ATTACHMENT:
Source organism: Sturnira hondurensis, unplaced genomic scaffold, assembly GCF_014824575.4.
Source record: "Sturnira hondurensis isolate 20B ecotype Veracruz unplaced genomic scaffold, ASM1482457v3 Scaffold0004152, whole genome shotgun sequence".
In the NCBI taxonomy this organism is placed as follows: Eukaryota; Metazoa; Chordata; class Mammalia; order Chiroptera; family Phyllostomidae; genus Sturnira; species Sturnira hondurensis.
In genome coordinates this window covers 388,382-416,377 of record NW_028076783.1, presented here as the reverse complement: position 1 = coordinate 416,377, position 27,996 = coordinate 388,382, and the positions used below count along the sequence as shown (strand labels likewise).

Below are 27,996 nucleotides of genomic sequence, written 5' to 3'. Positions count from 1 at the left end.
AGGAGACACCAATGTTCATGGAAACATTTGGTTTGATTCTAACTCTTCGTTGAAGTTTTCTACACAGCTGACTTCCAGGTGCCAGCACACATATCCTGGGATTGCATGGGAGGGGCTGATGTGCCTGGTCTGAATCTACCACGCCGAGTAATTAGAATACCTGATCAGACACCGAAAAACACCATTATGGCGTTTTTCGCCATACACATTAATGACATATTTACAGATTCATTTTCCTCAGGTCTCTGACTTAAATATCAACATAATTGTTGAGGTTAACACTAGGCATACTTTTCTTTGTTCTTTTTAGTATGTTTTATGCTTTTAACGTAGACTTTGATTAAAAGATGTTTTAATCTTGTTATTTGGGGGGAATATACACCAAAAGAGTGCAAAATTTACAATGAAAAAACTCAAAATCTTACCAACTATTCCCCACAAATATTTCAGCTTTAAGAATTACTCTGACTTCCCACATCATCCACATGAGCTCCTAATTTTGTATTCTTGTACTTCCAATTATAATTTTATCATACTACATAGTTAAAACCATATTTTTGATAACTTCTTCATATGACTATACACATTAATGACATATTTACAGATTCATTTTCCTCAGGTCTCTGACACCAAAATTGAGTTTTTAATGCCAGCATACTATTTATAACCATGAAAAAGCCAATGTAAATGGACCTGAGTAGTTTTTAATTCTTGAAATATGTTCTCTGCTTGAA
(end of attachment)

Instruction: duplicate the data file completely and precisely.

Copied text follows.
Source organism: Sturnira hondurensis, unplaced genomic scaffold, assembly GCF_014824575.4.
Source record: "Sturnira hondurensis isolate 20B ecotype Veracruz unplaced genomic scaffold, ASM1482457v3 Scaffold0004152, whole genome shotgun sequence".
In the NCBI taxonomy this organism is placed as follows: Eukaryota; Metazoa; Chordata; class Mammalia; order Chiroptera; family Phyllostomidae; genus Sturnira; species Sturnira hondurensis.
In genome coordinates this window covers 388,382-416,377 of record NW_028076783.1, presented here as the reverse complement: position 1 = coordinate 416,377, position 27,996 = coordinate 388,382, and the positions used below count along the sequence as shown (strand labels likewise).

Below are 27,996 nucleotides of genomic sequence, written 5' to 3'. Positions count from 1 at the left end.
AGGAGACACCAATGTTCATGGAAACATTTGGTTTGATTCTAACTCTTCGTTGAAGTTTTCTACACAGCTGACTTCCAGGTGCCAGCACACATATCCTGGGATTGCATGGGAGGGGCTGATGTGCCTGGTCTGAATCTACCACGCCGAGTAATTAGAATACCTGATCAGACACCGAAAAACACCATTATGGCGTTTTTCGCCATACACATTAATGACATATTTACAGATTCATTTTCCTCAGGTCTCTGACTTAAATATCAACATAATTGTTGAGGTTAACACTAGGCATACTTTTCTTTGTTCTTTTTAGTATGTTTTATGCTTTTAACGTAGACTTTGATTAAAAGATGTTTTAATCTTGTTATTTGGGGGGAATATACACCAAAAGAGTGCAAAATTTACAATGAAAAAACTCAAAATCTTACCAACTATTCCCCACAAATATTTCAGCTTTAAGAATTACTCTGACTTCCCACATCATCCACATGAGCTCCTAATTTTGTATTCTTGTACTTCCAATTATAATTTTATCATACTACATAGTTAAAACCATATTTTTGATAACTTCTTCATATGACTATACACATTAATGACATATTTACAGATTCATTTTCCTCAGGTCTCTGACACCAAAATTGAGTTTTTAATGCCAGCATACTATTTATAACCATGAAAAAGCCAATGTAAATGGACCTGAGTAGTTTTTAATTCTTGAAATATGTTCTCTGCTTGAA